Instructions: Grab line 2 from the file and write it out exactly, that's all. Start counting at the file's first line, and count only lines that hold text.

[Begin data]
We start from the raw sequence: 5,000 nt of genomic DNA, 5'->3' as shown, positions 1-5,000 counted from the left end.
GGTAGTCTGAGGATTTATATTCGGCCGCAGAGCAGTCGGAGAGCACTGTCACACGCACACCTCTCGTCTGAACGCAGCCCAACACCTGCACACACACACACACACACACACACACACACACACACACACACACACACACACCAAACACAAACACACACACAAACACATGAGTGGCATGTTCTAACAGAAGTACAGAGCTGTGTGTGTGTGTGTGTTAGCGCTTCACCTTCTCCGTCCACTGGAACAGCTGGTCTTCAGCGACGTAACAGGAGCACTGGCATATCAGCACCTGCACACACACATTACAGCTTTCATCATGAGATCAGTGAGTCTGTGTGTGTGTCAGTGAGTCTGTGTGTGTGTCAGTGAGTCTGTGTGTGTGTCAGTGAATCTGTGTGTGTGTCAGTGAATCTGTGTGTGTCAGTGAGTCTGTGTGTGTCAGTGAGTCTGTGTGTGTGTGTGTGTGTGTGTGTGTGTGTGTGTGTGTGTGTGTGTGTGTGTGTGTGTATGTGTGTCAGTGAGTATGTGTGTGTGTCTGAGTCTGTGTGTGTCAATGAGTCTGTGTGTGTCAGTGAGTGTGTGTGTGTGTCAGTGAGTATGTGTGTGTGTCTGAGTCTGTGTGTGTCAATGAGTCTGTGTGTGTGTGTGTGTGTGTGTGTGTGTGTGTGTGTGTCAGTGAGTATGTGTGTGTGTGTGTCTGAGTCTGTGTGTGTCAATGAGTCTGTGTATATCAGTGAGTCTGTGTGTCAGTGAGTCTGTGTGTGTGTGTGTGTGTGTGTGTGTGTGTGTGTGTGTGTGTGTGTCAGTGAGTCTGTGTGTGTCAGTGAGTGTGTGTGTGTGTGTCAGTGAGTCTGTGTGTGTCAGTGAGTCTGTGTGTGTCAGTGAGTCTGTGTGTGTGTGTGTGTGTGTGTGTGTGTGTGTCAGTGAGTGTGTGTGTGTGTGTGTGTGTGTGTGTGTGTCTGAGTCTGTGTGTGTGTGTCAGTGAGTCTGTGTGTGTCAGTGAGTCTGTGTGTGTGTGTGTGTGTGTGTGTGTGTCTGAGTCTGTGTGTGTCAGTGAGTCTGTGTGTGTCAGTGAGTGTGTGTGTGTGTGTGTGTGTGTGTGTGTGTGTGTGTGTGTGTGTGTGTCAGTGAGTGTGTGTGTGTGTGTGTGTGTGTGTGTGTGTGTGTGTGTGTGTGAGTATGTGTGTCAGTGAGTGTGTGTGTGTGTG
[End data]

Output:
GGTAGTCTGAGGATTTATATTCGGCCGCAGAGCAGTCGGAGAGCACTGTCACACGCACACCTCTCGTCTGAACGCAGCCCAACACCTGCACACACACACACACACACACACACACACACACACACACACACACACACACACCAAACACAAACACACACACAAACACATGAGTGGCATGTTCTAACAGAAGTACAGAGCTGTGTGTGTGTGTGTGTTAGCGCTTCACCTTCTCCGTCCACTGGAACAGCTGGTCTTCAGCGACGTAACAGGAGCACTGGCATATCAGCACCTGCACACACACATTACAGCTTTCATCATGAGATCAGTGAGTCTGTGTGTGTGTCAGTGAGTCTGTGTGTGTGTCAGTGAGTCTGTGTGTGTGTCAGTGAATCTGTGTGTGTGTCAGTGAATCTGTGTGTGTCAGTGAGTCTGTGTGTGTCAGTGAGTCTGTGTGTGTGTGTGTGTGTGTGTGTGTGTGTGTGTGTGTGTGTGTGTGTGTGTGTGTGTATGTGTGTCAGTGAGTATGTGTGTGTGTCTGAGTCTGTGTGTGTCAATGAGTCTGTGTGTGTCAGTGAGTGTGTGTGTGTGTCAGTGAGTATGTGTGTGTGTCTGAGTCTGTGTGTGTCAATGAGTCTGTGTGTGTGTGTGTGTGTGTGTGTGTGTGTGTGTGTGTCAGTGAGTATGTGTGTGTGTGTGTCTGAGTCTGTGTGTGTCAATGAGTCTGTGTATATCAGTGAGTCTGTGTGTCAGTGAGTCTGTGTGTGTGTGTGTGTGTGTGTGTGTGTGTGTGTGTGTGTGTGTGTCAGTGAGTCTGTGTGTGTCAGTGAGTGTGTGTGTGTGTGTCAGTGAGTCTGTGTGTGTCAGTGAGTCTGTGTGTGTCAGTGAGTCTGTGTGTGTGTGTGTGTGTGTGTGTGTGTGTGTCAGTGAGTGTGTGTGTGTGTGTGTGTGTGTGTGTGTGTCTGAGTCTGTGTGTGTGTGTCAGTGAGTCTGTGTGTGTCAGTGAGTCTGTGTGTGTGTGTGTGTGTGTGTGTGTGTCTGAGTCTGTGTGTGTCAGTGAGTCTGTGTGTGTCAGTGAGTGTGTGTGTGTGTGTGTGTGTGTGTGTGTGTGTGTGTGTGTGTGTGTGTCAGTGAGTGTGTGTGTGTGTGTGTGTGTGTGTGTGTGTGTGTGTGTGTGTGAGTATGTGTGTCAGTGAGTGTGTGTGTGTGTG